A shopper enters the Marden’s store in Scarborough on Thursday as stores began enforcing state mask-wearing rules. Derek Davis/Staff Photographer Buy this Photo

A spot check Thursday at some big box retailers in Greater Portland suggested that such businesses are complying with Gov. Janet Mills latest order that they enforce mask-wearing rules in their premises.

It also appeared that most customers were complying without making a fuss.

Mills this week ordered large stores – those with 50,000 square feet or more – in seven counties and several of the state’s largest cities to begin enforcing an earlier executive order for customers to wear face masks to reduce the risk of spreading the coronavirus. The governor’s face mask rule also applies to restaurants, outdoor bars, tasting rooms and lodging establishments. It took effect Wednesday.

At the Walmart store in Scarborough on Thursday, shoppers lined up at the entrance as the store limited occupancy to no more than 200 customers at a time. Most were wearing face masks as they waited and, inside, they appeared to be keeping them on. The store was noticeably quieter and less congested, with no lines at most checkout aisles.

A couple of shoppers got in the outside line without face masks and were given masks by store employees at the entrance. They put them on before going inside.

At the Marden’s store nearby, shoppers also seemed to be complying with the rule. Many were wearing masks when they got out of their vehicles, although some put them on as they walked to the store and entered. Most took them off as they left.


At the Target store in South Portland, shoppers uniformly wore masks inside and an employee at the entrance was checking customers as they entered. She said she was offering face coverings to any shoppers that arrived without.

Similar face mask-wearing enforcement in other states has produced angry confrontations between shoppers, and with store employees. Retailers in Maine have so far not reported such problems, but Mills only issued the enforcement portion of the mask order Wednesday.

Mask requirements in other states have often been adopted independently by stores despite a lack of any  such mandate by state or local governments. For instance, Costco has had an across-the-board mask requirement for its stores nationwide.

Janice Carroll of Saco carries a shopping bag to her car at Marden’s in Scarborough on Thursday. She said Gov. Janet Mills “did the right thing” by ordering businesses to enforce Maine’s mask requirement. “We are not done with this (pandemic) yet,” Carroll said. Derek Davis/Staff Photographer Buy this Photo

Maine reported 26 new cases of COVID-19 on Thursday, and one additional death. Overall, there have been 3,486 COVID-19 cases in Maine since the pandemic began, and 111 deaths.

Maine’s rule applies to businesses with more than 50,000 square feet of space, as well as “restaurants, outdoor bars, tasting rooms, and lodging establishments” in Cumberland, York, Hancock, Waldo, Knox, Lincoln and Sagadahoc counties, as well as the cities of Bangor, Brewer, Lewiston, Auburn and Augusta.

Waterville was left off the list. Interviews with staff at a few city businesses Thursday showed that some mandate that staff wear masks and take other pandemic precautions, as well as encourage customers to wear them. But many don’t try to force customers to wear masks on the premises.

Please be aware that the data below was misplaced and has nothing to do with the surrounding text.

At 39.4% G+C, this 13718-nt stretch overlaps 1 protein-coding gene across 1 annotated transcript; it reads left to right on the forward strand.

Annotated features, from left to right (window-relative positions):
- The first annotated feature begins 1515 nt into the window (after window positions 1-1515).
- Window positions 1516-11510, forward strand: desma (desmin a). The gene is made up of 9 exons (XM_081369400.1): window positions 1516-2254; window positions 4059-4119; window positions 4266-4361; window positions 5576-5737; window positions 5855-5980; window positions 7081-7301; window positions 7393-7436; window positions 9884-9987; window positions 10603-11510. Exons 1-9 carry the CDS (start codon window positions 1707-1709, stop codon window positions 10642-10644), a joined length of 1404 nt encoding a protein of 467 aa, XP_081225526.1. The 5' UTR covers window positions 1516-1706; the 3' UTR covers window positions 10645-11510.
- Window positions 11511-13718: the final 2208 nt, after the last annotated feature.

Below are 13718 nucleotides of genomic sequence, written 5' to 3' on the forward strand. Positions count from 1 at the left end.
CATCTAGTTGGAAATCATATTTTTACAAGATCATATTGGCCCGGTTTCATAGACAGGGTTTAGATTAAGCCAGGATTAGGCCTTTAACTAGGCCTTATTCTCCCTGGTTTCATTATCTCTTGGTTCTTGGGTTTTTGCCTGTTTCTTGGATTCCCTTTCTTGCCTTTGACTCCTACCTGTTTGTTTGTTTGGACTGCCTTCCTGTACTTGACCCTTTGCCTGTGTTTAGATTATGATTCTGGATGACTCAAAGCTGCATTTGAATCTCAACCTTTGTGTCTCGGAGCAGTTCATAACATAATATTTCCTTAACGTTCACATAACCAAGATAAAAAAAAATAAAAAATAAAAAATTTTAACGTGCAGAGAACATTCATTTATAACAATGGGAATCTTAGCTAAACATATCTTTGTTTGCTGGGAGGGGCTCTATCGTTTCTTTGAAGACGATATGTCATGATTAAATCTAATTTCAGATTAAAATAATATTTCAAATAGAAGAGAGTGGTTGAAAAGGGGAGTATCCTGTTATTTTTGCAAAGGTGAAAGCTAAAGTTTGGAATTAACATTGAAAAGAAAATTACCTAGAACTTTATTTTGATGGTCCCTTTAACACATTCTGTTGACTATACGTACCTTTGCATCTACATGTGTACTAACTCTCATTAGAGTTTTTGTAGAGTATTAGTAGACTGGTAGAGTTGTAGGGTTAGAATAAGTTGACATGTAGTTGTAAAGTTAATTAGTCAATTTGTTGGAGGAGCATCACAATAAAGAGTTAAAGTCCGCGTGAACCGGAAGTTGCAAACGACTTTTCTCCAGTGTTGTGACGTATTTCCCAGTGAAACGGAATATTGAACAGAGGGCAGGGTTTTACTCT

Silver Street Tavern owner Charlie Giguere said he and his staff are following all the state’s recommendations and requirements.

“We’re doing everything we can, and we take pride in that,” Giguere said.

But he said he doesn’t want to become the “mask police” when it comes to the customers.

“We’re really protecting the guests from us. That’s why we wear the masks,” Giguere said. “But I’m not going to twist anyone’s arm about wearing a mask when they come here. If the state requires us to enforce the mask rule, then we’ll buy a bunch of masks and hand them out.”

Shoppers wait in line to get into the Walmart in Scarborough on Thursday. A couple of shoppers who got in the line without face masks were given masks by store employees at the entrance.  Derek Davis/Staff Photographer Buy this Photo

Because of square-footage requirement, the face mask rule doesn’t apply to the “large majority” of Hannaford’s 63 grocery stores in Maine, but the chain is requiring customers to wear face masks anyway, said Eric Blom, spokesman for the company.

Blom said the company posts signs, plays messages over stores’ public address systems and has taken out ads, sent emails and posted on its social media sites about the requirement. If a customer doesn’t have a face mask, Hannaford will supply one, but Blom declined to respond to repeated email questions about whether any customers have refused to wear masks or what store workers would do if a customer refused.

He said store workers are also required to wear face masks if they are medically able to do so.

Seventeen of the 21 Shaw’s stores in Maine are larger than 50,000 square feet and fall under the governor’s order requiring customers to wear face masks, said Chris Wilcox, a vice president of communications for Boise, Idaho-based Albertson’s, which owns Shaw’s.

Wilcox said Shaw’s requires workers and vendors to wear masks and “expect that our customers follow all applicable state and local regulations with respect to face coverings.”

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